*Maude Vintage is a vintage store. A previous version of this article misidentified the business. The store also purchases all of the items in its inventory. The article misstated how the store acquired costumes from schools and theater groups.
COLUMBIA — Weaving among the racks of vintage clothing on the main floor of Maude Vintage, shoppers are led to an open door. Except for the month of October, passage through that door requires an escort.
The doorway leads to a flight of stairs framed by clothing selected to spark costume ideas for Halloween shoppers. Turn the corner, and you're in the middle of a basement full of costumes.
There are 1920s flapper attire, gangster coats and hats, Elizabethan dress and gear popularized by movie characters — Robin Hood, Peter Pan, clones from "Star Wars."
The costume rental aspect of Maude Vintage was a part of Crazy I's Thrift Shop before owner Sabrina Garcia-Rubio came along.
When she moved to Columbia at 20, Garcia-Rubio had the opportunity to manage Crazy I's Thrift Shop for six months. Owner Illene Vanabbema took notice of Garcia-Rubio's business skills, despite her lack of formal training. Vanabbema had been running the store for eight years and decided it was time to sell the business. She gave Garcia-Rubio first dibs on the store.
"I felt like I had started a project with her store," she said. "I started making everything really organized and clean; a real buying system. It was a project that I didn't want to stop."
Garcia-Rubio purchased the store in 2000.
In November, Maude's basement-housed costume collection will turn 21. Most of the costumes come from theater clean-out sales, but now that the store is well established, Garcia-Rubio gets phone calls from theater groups, schools and small colleges with costumes. *All of the items in the store's collection are purchased by Garcia-Rubio. Every other year she weeds out the costumes that are stained or damaged.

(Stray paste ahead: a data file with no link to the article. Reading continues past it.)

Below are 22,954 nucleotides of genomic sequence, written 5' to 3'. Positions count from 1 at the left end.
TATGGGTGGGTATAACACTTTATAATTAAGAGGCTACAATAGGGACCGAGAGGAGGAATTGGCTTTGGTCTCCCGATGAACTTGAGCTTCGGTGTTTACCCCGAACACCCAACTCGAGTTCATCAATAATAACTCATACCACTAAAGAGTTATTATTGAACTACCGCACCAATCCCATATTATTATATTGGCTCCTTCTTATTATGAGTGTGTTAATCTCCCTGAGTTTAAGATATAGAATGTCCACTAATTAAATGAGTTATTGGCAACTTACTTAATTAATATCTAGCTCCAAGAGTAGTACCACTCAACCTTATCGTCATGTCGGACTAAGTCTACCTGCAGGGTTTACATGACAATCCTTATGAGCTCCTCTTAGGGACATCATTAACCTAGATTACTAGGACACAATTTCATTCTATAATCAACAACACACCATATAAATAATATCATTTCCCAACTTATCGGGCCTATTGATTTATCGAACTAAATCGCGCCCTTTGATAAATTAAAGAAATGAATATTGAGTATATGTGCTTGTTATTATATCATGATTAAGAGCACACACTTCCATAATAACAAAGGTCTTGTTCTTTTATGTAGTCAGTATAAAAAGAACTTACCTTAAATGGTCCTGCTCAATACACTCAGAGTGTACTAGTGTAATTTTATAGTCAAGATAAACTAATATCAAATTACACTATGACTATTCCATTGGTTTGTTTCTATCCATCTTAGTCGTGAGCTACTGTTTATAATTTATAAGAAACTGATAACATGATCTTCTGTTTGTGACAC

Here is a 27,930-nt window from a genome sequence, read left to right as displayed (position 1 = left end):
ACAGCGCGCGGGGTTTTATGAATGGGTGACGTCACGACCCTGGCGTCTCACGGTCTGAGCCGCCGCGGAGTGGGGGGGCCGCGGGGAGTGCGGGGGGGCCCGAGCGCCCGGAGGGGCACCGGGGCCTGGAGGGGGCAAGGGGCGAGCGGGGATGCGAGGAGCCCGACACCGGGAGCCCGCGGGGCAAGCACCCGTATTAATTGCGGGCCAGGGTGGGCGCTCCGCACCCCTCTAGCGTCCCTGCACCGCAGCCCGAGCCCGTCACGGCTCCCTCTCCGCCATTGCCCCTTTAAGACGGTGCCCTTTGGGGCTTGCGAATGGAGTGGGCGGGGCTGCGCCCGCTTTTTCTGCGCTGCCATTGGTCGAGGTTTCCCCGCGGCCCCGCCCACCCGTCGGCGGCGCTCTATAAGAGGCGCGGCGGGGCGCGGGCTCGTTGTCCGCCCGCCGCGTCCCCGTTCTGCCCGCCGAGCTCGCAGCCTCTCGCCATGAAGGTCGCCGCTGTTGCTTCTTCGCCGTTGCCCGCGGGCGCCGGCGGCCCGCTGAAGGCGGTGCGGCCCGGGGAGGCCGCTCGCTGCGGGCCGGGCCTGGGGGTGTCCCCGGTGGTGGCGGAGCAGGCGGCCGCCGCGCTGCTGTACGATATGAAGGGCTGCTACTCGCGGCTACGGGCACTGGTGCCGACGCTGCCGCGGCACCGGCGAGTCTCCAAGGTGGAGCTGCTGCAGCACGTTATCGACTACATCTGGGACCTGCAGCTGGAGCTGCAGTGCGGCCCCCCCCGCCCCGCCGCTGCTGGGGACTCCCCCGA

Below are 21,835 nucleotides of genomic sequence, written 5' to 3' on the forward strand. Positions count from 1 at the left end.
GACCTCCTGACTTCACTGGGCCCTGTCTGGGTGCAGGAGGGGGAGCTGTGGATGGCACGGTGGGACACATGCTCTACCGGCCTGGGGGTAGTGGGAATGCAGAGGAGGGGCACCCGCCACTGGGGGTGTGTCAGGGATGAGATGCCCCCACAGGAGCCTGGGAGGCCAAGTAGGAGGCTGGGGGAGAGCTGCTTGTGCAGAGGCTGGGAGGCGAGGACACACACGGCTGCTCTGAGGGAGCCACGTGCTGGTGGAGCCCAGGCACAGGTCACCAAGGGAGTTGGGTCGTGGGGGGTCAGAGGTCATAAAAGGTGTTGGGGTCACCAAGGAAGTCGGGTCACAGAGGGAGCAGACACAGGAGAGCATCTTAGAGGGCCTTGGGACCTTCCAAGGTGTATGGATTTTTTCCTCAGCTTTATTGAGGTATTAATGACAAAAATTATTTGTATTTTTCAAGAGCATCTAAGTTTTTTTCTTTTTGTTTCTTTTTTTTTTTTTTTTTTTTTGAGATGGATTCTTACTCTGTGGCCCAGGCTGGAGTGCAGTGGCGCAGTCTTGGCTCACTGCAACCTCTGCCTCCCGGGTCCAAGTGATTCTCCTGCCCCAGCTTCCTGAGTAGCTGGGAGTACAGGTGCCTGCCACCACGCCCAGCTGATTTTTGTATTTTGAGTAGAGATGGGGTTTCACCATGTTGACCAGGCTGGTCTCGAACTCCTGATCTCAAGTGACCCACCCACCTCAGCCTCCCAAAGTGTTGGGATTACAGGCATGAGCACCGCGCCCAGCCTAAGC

Leading up to Halloween, Garcia-Rubio said foot traffic picks up and the store feels like a "party," with groups of people bantering and talking.
"It's kind of cool to hear people getting to know each other, commenting on each other's costume or being like, 'I really like that,'" Garcia-Rubio said. "It's elbow to elbow, and everyone is looking to dress up because they intend to go out and do something fun."
Garcia-Rubio tries to imagine the costume room from the point of view of a customer who has never been inside of a costume room like Maude's. She imagines that it can potentially be a little overwhelming to find a certain look or get ideas.
She trains her staff to be full service and build a relationship with customers for the costume rental aspect of the store.
"We want to get to know the person and what they are looking for; we do a complete head-to-toe look with them, she said. "We're pretty full service and I think that's why we get so many return customers who come back to us year after year."
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